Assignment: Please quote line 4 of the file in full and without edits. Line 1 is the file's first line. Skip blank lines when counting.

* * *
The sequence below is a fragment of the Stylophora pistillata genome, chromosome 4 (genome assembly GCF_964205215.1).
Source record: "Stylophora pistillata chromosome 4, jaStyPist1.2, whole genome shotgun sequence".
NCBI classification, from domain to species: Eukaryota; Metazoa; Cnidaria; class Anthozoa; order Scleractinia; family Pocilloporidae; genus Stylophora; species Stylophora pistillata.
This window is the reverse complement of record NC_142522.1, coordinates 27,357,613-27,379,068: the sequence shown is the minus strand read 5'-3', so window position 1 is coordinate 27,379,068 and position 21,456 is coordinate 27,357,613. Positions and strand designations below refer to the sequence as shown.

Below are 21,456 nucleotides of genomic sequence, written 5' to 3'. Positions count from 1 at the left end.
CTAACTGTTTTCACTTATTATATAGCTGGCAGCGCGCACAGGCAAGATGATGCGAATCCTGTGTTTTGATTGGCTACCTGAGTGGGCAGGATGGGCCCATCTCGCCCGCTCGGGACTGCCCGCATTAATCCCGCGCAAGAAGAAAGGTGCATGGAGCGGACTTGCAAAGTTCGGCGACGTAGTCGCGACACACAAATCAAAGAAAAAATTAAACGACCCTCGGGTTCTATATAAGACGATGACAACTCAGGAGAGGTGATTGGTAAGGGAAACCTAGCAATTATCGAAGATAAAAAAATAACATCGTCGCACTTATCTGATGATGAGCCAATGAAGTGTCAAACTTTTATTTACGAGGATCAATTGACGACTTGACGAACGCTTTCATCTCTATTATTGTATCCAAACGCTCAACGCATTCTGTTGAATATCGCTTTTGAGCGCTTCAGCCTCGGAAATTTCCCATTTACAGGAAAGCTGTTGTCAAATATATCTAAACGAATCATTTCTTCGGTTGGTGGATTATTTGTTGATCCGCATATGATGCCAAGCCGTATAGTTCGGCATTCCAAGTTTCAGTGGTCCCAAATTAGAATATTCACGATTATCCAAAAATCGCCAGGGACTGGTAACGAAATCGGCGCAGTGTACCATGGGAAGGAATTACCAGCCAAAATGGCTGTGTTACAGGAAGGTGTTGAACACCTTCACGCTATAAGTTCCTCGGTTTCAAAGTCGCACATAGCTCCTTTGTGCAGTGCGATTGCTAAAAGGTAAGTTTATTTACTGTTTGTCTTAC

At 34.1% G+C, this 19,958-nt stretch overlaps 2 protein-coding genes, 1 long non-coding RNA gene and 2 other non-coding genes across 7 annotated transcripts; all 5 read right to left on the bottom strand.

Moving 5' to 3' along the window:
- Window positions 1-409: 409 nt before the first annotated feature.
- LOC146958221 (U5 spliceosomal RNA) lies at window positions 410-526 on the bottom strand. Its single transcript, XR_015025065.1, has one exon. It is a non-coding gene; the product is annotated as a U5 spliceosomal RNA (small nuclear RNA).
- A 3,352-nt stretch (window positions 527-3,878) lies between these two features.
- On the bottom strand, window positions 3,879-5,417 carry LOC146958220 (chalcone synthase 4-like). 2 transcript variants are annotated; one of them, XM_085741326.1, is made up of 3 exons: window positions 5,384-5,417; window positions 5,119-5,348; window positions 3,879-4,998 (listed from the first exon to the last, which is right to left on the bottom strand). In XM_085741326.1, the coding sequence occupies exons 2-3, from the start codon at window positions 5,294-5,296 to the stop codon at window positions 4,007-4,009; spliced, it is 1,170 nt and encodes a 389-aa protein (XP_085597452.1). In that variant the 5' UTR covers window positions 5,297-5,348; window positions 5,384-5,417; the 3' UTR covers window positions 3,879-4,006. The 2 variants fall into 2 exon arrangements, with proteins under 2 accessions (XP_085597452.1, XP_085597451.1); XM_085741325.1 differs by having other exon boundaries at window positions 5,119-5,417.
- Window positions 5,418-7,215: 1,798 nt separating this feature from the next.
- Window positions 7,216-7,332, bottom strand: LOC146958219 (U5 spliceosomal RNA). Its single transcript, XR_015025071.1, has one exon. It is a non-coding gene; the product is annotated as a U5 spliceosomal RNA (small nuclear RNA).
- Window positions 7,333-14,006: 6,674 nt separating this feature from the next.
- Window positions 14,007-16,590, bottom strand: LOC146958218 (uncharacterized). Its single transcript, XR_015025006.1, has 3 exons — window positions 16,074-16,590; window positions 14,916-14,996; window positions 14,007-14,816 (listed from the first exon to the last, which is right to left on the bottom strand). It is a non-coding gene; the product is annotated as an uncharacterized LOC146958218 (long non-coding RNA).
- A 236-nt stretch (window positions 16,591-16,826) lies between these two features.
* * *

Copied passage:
This window is the reverse complement of record NC_142522.1, coordinates 27,357,613-27,379,068: the sequence shown is the minus strand read 5'-3', so window position 1 is coordinate 27,379,068 and position 21,456 is coordinate 27,357,613. Positions and strand designations below refer to the sequence as shown.